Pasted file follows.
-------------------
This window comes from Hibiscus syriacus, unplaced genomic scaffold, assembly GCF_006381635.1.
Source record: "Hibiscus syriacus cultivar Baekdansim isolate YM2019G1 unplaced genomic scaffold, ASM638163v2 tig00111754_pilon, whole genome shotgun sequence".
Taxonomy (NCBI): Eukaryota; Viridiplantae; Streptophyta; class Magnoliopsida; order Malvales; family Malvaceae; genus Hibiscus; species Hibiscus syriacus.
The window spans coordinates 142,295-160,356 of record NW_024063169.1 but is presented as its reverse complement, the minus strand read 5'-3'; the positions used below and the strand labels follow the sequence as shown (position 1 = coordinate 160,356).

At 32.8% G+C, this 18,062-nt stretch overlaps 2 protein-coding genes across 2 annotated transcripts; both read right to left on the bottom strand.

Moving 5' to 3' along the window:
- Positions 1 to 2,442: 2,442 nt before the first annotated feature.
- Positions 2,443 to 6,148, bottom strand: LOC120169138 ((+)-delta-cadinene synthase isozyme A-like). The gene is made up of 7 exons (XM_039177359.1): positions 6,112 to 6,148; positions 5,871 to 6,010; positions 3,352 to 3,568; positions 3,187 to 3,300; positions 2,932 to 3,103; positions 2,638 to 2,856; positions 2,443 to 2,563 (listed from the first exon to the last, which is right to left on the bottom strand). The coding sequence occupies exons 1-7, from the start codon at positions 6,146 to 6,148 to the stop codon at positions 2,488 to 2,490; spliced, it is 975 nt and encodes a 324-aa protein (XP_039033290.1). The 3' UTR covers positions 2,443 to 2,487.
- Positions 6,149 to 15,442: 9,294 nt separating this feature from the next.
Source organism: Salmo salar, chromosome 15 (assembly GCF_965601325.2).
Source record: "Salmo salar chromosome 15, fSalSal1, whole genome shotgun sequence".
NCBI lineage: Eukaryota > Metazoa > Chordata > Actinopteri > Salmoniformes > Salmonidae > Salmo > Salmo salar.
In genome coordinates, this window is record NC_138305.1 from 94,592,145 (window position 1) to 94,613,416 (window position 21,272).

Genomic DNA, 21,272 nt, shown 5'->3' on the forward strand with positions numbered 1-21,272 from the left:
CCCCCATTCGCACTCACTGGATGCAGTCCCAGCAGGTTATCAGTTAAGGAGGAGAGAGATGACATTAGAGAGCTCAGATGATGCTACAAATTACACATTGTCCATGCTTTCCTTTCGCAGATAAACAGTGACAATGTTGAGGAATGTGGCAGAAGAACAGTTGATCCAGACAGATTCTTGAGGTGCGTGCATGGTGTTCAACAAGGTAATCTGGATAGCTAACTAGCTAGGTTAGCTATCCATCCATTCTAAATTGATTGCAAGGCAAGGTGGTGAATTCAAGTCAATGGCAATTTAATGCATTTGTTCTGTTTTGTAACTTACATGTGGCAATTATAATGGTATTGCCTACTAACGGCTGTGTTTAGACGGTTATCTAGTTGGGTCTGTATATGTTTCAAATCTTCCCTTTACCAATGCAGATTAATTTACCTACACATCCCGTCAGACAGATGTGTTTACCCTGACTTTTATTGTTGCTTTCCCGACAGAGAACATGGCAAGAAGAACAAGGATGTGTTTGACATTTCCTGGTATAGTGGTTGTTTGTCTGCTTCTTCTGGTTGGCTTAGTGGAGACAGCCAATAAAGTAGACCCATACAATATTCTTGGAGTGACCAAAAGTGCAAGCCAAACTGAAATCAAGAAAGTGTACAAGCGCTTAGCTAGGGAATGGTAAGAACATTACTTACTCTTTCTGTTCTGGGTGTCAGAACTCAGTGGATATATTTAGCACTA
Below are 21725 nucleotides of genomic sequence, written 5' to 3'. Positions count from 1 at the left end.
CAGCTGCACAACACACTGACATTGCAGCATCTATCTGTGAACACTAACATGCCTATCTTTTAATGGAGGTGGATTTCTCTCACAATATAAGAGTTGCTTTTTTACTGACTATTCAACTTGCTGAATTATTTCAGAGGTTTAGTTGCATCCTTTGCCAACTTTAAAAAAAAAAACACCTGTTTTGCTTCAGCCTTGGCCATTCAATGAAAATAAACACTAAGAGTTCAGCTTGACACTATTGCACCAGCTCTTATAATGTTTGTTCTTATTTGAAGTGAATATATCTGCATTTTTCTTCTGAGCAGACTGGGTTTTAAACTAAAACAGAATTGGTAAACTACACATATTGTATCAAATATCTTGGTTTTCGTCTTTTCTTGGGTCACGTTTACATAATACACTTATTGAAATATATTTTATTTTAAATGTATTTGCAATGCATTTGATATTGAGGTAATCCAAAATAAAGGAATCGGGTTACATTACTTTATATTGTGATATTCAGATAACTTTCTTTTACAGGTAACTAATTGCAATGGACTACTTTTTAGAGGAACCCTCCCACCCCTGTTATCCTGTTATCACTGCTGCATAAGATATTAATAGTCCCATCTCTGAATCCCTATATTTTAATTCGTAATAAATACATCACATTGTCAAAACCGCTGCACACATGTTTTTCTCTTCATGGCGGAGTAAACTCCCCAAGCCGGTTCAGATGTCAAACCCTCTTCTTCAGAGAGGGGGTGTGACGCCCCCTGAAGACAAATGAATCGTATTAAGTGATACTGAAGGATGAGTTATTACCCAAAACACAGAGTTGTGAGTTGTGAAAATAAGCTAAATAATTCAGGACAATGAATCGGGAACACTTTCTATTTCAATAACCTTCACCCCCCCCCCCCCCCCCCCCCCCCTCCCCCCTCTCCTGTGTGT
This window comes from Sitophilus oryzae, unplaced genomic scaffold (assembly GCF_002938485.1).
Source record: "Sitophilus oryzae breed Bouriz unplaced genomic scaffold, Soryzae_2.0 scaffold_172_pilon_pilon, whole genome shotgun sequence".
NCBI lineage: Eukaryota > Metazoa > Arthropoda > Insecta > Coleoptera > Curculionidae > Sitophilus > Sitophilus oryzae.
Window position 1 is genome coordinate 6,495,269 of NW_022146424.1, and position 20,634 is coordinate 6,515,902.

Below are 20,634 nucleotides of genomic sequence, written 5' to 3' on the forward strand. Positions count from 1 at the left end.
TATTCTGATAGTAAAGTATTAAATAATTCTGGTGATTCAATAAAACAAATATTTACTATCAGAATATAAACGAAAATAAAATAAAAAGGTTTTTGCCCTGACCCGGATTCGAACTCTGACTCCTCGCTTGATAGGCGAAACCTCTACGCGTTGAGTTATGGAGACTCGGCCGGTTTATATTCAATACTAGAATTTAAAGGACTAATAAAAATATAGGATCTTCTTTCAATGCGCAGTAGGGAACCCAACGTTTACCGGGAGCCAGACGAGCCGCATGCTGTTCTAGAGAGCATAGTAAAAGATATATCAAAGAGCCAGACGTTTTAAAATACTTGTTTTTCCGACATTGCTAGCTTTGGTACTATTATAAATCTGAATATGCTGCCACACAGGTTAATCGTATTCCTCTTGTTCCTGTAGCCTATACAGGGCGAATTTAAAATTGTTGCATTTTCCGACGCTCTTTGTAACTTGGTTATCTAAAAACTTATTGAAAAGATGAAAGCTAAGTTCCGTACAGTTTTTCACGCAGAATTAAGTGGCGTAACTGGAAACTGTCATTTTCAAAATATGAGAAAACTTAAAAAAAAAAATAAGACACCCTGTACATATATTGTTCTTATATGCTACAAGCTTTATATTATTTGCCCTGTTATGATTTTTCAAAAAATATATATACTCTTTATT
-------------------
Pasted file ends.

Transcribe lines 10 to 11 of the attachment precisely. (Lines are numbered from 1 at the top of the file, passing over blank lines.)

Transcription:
Source organism: Salmo salar, chromosome 15 (assembly GCF_965601325.2).
Source record: "Salmo salar chromosome 15, fSalSal1, whole genome shotgun sequence".